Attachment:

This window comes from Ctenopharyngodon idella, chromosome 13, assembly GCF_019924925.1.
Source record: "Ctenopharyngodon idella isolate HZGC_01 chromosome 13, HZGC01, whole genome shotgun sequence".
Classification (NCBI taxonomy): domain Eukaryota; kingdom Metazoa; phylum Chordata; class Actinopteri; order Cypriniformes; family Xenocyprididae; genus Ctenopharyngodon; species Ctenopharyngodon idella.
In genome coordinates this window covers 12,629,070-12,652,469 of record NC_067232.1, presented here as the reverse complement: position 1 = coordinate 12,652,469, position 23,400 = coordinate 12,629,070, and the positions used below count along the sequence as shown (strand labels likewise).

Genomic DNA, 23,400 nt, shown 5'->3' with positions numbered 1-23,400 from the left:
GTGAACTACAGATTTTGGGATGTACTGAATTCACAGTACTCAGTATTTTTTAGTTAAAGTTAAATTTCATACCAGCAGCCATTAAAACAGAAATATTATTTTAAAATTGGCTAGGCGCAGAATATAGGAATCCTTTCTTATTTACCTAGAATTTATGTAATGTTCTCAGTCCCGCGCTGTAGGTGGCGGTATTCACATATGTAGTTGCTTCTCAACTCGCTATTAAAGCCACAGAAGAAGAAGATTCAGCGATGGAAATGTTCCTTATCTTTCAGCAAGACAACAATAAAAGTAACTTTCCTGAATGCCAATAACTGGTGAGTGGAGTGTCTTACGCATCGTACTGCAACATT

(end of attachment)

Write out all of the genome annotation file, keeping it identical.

This window comes from Ctenopharyngodon idella, chromosome 13, assembly GCF_019924925.1.
Source record: "Ctenopharyngodon idella isolate HZGC_01 chromosome 13, HZGC01, whole genome shotgun sequence".
Classification (NCBI taxonomy): domain Eukaryota; kingdom Metazoa; phylum Chordata; class Actinopteri; order Cypriniformes; family Xenocyprididae; genus Ctenopharyngodon; species Ctenopharyngodon idella.
In genome coordinates this window covers 12,629,070-12,652,469 of record NC_067232.1, presented here as the reverse complement: position 1 = coordinate 12,652,469, position 23,400 = coordinate 12,629,070, and the positions used below count along the sequence as shown (strand labels likewise).

Genomic DNA, 23,400 nt, shown 5'->3' with positions numbered 1-23,400 from the left:
GTGAACTACAGATTTTGGGATGTACTGAATTCACAGTACTCAGTATTTTTTAGTTAAAGTTAAATTTCATACCAGCAGCCATTAAAACAGAAATATTATTTTAAAATTGGCTAGGCGCAGAATATAGGAATCCTTTCTTATTTACCTAGAATTTATGTAATGTTCTCAGTCCCGCGCTGTAGGTGGCGGTATTCACATATGTAGTTGCTTCTCAACTCGCTATTAAAGCCACAGAAGAAGAAGATTCAGCGATGGAAATGTTCCTTATCTTTCAGCAAGACAACAATAAAAGTAACTTTCCTGAATGCCAATAACTGGTGAGTGGAGTGTCTTACGCATCGTACTGCAACATT